This Exchange-Traded Fund Is All About a 'Change' to Value

Money manager Cambiar Investors filed in September to convert the nearly $45 million Cambiar Aggressive Value Fund (CAMAX)  mutual fund to an exchange-traded fund structure. The new fund has now — as of Monday — been listed on the New York Stock Exchange’s NYSE Arca and begins its new life as an active ETF as the Cambiar Investors Aggressive Value ETF (CAMX) .

Cambiar Investors was formed in 2001 and as of January of this year, manages approximately $5.7 billion of client assets across mutual funds, separate accounts, and now, exchange-traded funds for individuals and institutions alike. On to the fund.


CAMX is an actively managed fund, so there is no index methodology to review. Reading through the fund’s prospectus was interesting, because it informed me that the CAMX will be carrying forward CAMAX’s return history. It also mentioned that the returns presented have not been adjusted for the new fund fees (meaning they would have been higher) and of course, that any past performance is not indicative of future results. The ETF sports a 59-basis point expense ratio, meaning a shareholder with $1,000 invested over a calendar year would pay $5.90 in fees over that period. 

One thing that did catch my eye was that while CAMAX and CAMX are the same strategy and have the same goal, CAMX “will invest in large capitalization domestic securities to a greater extent than the predecessor fund, CAMAX, and that CAMX will invest in the securities of foreign companies, derivative instruments and short sales to a lesser extent than the Predecessor Fund.”

In terms of the strategy and security selection process, this reads the same in the prospectus as it does for the overall approach of the firm as outlined in Cambiar’s Form ADV regulatory filing.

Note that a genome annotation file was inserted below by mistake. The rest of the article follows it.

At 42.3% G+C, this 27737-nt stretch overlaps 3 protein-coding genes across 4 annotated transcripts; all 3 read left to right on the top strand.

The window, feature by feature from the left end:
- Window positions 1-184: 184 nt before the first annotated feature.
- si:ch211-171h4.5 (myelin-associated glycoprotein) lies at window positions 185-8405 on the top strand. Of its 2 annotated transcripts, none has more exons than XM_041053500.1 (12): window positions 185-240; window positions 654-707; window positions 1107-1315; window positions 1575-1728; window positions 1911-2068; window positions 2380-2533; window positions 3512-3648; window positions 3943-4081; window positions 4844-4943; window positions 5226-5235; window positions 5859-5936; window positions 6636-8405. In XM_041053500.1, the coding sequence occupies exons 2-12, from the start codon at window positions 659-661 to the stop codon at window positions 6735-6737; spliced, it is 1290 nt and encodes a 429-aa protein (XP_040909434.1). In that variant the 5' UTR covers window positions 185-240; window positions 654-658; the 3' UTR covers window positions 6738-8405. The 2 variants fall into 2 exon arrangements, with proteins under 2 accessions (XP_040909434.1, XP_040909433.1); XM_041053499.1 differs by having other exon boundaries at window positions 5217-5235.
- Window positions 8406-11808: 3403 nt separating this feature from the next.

The Process

Companies entering the portfolio generally need to satisfy Cambiar’s criteria on four levels: quality, valuation, value creation/catalyst, and risk-reward criteria.

Quality seems to be the key metric that drives the security selection decision as they break it down into criteria for management, margin consistency including moat-like language, strong return on invested capital (ROIC) discipline, strong balance sheet as demonstrated by comparatively low exposure to debt and/or equity markets, which ties into the last point which is a strong history of generating free cash flow (FCF).

Valuation plays into this process, as it does for almost every approach, the only difference here is that instead of the popular “growth at a reasonable price” (GARP), Cambiar reads more like “value at a reasonable price” (VARP?). Analysts use a number of metrics here, including price/earnings, price/book value, and FCF yield.

Cambiar, like many investors, also pays attention to how quickly they see their views on a company being adopted by the market by evaluating what they call value creation/catalyst for each potential position. This view includes tracking new product introductions, managerial changes, divestiture of an underperforming division, or simply better financial performance.

The final criterion in this process is the overall risk-reward profile of a company, which includes a company’s upside potential based on the observable catalysts within a one-to-two year window.

While there is a robust security selection process, what I like about Cambiar’s approach is that they also outline criteria they use for trimming or even removing names from the portfolio. A stock hitting its internal Cambiar price target as envisioned by the investment thesis is the desired outcome but portfolio managers will also close out a position if the stock pops for an unrecognized reason. Declines in price will prompt a reevaluation of the position but if management feels the underlying investment thesis is still intact then they are willing to ride out the storm and may even decide to add to the position at those lower prices.

Wrap it Up

While value strategies have not been in the spotlight so far this year, the prospects for value strategies through the back half of 2023 and potentially into 2024 are looking better as we get a clearer understanding of the economy and the Federal Reserve’s reactions to it. As I mentioned earlier, I like both the security selection process and the framework for evaluating positions for size reduction or outright liquidation. While Cambiar is a new ETF issuer, it has been in the investment management space for over two decades, and with well over $5 billion in assets under management, CAMX should be taken seriously.